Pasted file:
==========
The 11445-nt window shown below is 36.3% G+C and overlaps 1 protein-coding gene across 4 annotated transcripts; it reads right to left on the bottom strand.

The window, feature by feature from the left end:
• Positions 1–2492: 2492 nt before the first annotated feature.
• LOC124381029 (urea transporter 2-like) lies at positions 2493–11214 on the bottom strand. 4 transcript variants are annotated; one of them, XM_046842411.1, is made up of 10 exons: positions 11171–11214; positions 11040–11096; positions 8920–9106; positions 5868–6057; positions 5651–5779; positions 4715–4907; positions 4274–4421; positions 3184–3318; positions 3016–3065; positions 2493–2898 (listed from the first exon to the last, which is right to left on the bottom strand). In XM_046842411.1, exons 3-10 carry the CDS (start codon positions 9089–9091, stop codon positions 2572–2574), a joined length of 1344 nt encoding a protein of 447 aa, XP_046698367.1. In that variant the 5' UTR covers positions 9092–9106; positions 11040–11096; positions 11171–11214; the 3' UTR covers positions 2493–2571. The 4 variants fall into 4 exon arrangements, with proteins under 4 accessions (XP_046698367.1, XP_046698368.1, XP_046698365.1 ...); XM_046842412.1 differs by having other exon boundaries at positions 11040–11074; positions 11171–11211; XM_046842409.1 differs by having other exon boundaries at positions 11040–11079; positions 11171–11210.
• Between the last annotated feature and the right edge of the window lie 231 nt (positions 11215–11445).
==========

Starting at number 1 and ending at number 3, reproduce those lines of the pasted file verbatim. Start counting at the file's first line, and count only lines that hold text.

The 11445-nt window shown below is 36.3% G+C and overlaps 1 protein-coding gene across 4 annotated transcripts; it reads right to left on the bottom strand.

The window, feature by feature from the left end:
• Positions 1–2492: 2492 nt before the first annotated feature.